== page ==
Barzani Condemns Court Order ‘Targeting’ his Deputy amid Kurdish Displacement

Riyadh, Baghdad, Washington – The Custodian of the Two Holy Mosques King Salman bin Abdulaziz Al Saud made on Thursday a telephone call to Iraqi Prime Minister Haidar al-Abadi, during which they reviewed bilateral relations between both countries in various fields and ways of enhancing and developing them through the Saudi-Iraqi Coordination Council.

The King’s phone call is the second to al-Abadi in a week, after he had called the prime minister last Sunday to assert Saudi Arabia’s support for the unity, security and stability of Iraq.

The Saudi-Iraqi talks came as Washington announced that Secretary of State Rex Tillerson would kick off on Friday a tour that involves Saudi Arabia, Qatar, Pakistan, India and Switzerland.

A statement released by the State Department said that Tillerson would first travel to Riyadh, where he would take part in the inaugural Coordination Council meeting between the governments of Saudi Arabia and Iraq. The Secretary will also meet with various Saudi leaders to discuss the conflict in Yemen, the ongoing Gulf dispute, Iran, and a number of other important regional and bilateral issues.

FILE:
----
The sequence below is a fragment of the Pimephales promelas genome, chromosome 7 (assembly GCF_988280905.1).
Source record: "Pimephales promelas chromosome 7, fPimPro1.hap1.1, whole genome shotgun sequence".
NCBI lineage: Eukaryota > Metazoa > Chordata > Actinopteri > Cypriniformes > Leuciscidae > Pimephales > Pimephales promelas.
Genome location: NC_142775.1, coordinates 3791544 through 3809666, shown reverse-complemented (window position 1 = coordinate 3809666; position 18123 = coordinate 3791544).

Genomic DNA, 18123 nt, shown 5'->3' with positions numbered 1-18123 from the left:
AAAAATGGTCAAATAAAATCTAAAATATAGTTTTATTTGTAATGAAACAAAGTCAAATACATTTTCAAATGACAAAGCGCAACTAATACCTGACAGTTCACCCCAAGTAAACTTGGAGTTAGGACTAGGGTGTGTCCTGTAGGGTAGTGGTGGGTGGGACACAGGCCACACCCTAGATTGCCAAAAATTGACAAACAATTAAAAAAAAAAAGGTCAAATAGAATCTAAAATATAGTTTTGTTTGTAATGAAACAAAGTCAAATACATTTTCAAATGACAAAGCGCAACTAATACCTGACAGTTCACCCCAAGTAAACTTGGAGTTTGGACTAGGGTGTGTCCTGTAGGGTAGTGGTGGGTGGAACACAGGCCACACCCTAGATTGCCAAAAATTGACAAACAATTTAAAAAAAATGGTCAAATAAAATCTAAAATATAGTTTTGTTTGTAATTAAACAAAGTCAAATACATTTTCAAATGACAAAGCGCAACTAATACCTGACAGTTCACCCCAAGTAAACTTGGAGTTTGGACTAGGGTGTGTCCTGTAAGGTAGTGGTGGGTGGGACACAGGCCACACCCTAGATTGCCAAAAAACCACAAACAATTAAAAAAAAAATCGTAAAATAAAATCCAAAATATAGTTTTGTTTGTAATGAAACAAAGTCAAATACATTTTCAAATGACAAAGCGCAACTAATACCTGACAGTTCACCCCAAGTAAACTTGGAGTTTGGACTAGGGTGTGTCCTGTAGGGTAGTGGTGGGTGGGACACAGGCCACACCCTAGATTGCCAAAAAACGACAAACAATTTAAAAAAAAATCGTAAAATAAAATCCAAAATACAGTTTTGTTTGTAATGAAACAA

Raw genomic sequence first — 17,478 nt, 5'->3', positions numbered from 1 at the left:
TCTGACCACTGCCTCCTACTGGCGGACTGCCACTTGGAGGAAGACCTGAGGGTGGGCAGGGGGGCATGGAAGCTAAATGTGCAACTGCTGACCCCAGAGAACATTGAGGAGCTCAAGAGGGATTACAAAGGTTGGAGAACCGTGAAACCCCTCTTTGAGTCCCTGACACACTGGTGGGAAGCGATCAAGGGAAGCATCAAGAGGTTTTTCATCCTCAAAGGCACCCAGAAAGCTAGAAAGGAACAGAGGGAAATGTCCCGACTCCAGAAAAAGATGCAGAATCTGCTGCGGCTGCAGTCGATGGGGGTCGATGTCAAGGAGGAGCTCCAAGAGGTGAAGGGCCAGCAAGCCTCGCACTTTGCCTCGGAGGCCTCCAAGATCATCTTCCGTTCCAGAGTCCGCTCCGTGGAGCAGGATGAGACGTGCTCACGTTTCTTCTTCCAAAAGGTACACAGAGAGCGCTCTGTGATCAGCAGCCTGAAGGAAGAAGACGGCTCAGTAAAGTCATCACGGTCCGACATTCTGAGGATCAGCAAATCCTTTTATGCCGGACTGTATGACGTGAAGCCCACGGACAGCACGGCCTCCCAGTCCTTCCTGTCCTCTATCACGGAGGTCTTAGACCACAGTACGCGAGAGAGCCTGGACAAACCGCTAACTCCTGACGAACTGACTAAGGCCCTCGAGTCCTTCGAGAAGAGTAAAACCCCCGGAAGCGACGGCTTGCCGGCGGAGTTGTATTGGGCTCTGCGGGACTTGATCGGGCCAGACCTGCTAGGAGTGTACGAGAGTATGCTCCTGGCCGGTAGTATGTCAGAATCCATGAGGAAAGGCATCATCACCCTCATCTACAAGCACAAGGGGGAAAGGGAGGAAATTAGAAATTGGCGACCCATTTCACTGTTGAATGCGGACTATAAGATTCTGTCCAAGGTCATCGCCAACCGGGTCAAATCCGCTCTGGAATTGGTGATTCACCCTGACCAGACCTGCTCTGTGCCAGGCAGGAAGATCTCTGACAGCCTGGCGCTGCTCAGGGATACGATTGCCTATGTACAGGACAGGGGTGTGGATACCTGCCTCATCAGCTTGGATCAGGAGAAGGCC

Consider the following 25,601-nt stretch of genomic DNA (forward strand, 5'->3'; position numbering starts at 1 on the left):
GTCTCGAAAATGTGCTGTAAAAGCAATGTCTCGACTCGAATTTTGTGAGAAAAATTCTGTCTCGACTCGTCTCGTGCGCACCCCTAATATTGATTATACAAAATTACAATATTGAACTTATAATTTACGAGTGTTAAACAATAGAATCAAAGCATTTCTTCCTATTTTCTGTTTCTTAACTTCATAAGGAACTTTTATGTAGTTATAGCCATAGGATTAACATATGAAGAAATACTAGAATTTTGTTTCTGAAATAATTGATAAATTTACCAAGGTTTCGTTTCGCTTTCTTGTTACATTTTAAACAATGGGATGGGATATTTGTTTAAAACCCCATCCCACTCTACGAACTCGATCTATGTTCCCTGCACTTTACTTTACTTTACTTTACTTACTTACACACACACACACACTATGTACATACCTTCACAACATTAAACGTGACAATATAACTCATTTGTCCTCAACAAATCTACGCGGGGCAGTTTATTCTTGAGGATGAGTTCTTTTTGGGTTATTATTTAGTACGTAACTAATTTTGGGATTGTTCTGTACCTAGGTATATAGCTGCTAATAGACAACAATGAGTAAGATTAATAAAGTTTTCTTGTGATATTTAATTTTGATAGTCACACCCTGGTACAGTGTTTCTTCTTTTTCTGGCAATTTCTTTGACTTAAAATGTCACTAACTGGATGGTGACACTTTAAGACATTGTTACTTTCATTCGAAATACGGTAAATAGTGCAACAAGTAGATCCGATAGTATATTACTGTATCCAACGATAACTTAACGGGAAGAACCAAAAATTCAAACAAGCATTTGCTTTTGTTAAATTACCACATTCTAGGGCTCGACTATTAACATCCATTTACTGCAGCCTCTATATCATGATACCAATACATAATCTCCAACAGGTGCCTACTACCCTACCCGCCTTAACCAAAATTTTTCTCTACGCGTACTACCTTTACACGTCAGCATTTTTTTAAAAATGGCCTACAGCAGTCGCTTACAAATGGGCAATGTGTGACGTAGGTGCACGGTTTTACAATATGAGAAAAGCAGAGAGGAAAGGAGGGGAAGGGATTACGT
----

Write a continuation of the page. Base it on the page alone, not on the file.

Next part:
Concerning the latest developments in Iraq, an Iraqi Court issued on Thursday an arrest warrant for Kurdish Vice President Kosrat Rasul for publicly insulting Iraqi forces.

The court order came following Rasul’s latest comments in which he said the Iraqi forces in Kirkuk were “occupying forces.”

Kurdistan Region President Masoud Barzani issued a statement condemning the arrest warrant and said the court’s decision “is political and it clearly shows what the ruling mentality in Baghdad is like.”

Meanwhile, Kurdish officials confirmed that around 100,000 Kurds were displaced from Kirkuk as they fear revenge after the Iraqi forces controlled the city.

For its part, the UN expressed concern “about reports regarding the destruction and looting of houses, businesses and political offices, and forced displacement of civilians, predominantly Kurds, from disputed areas.”